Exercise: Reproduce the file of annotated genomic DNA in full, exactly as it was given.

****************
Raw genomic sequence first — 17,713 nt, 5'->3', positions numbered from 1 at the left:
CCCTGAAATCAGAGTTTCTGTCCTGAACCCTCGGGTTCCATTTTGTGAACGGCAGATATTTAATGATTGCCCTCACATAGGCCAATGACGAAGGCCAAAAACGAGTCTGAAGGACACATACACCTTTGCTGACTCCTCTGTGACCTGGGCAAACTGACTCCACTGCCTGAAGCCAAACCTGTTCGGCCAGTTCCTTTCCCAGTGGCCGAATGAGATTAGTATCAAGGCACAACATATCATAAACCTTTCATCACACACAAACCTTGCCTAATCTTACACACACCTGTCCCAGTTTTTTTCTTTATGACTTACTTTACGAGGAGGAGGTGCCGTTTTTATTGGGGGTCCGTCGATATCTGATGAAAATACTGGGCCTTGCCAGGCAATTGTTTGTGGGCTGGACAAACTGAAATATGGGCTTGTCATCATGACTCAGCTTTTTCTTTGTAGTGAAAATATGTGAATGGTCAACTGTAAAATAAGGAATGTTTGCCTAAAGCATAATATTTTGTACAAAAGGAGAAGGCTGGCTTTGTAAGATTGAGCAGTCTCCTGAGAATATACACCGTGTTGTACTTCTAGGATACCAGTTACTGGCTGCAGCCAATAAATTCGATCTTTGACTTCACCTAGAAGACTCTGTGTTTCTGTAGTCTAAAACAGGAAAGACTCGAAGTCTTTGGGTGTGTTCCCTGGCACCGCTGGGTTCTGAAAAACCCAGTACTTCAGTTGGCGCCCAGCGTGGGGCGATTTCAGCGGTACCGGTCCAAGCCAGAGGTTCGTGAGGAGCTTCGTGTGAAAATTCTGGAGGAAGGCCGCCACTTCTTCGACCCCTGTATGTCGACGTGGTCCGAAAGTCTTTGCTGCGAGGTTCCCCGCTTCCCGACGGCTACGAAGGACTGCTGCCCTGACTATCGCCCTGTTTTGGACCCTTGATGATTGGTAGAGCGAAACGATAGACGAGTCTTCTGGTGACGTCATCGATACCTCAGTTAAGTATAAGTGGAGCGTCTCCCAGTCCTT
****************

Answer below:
Raw genomic sequence first — 17,713 nt, 5'->3', positions numbered from 1 at the left:
CCCTGAAATCAGAGTTTCTGTCCTGAACCCTCGGGTTCCATTTTGTGAACGGCAGATATTTAATGATTGCCCTCACATAGGCCAATGACGAAGGCCAAAAACGAGTCTGAAGGACACATACACCTTTGCTGACTCCTCTGTGACCTGGGCAAACTGACTCCACTGCCTGAAGCCAAACCTGTTCGGCCAGTTCCTTTCCCAGTGGCCGAATGAGATTAGTATCAAGGCACAACATATCATAAACCTTTCATCACACACAAACCTTGCCTAATCTTACACACACCTGTCCCAGTTTTTTTCTTTATGACTTACTTTACGAGGAGGAGGTGCCGTTTTTATTGGGGGTCCGTCGATATCTGATGAAAATACTGGGCCTTGCCAGGCAATTGTTTGTGGGCTGGACAAACTGAAATATGGGCTTGTCATCATGACTCAGCTTTTTCTTTGTAGTGAAAATATGTGAATGGTCAACTGTAAAATAAGGAATGTTTGCCTAAAGCATAATATTTTGTACAAAAGGAGAAGGCTGGCTTTGTAAGATTGAGCAGTCTCCTGAGAATATACACCGTGTTGTACTTCTAGGATACCAGTTACTGGCTGCAGCCAATAAATTCGATCTTTGACTTCACCTAGAAGACTCTGTGTTTCTGTAGTCTAAAACAGGAAAGACTCGAAGTCTTTGGGTGTGTTCCCTGGCACCGCTGGGTTCTGAAAAACCCAGTACTTCAGTTGGCGCCCAGCGTGGGGCGATTTCAGCGGTACCGGTCCAAGCCAGAGGTTCGTGAGGAGCTTCGTGTGAAAATTCTGGAGGAAGGCCGCCACTTCTTCGACCCCTGTATGTCGACGTGGTCCGAAAGTCTTTGCTGCGAGGTTCCCCGCTTCCCGACGGCTACGAAGGACTGCTGCCCTGACTATCGCCCTGTTTTGGACCCTTGATGATTGGTAGAGCGAAACGATAGACGAGTCTTCTGGTGACGTCATCGATACCTCAGTTAAGTATAAGTGGAGCGTCTCCCAGTCCTT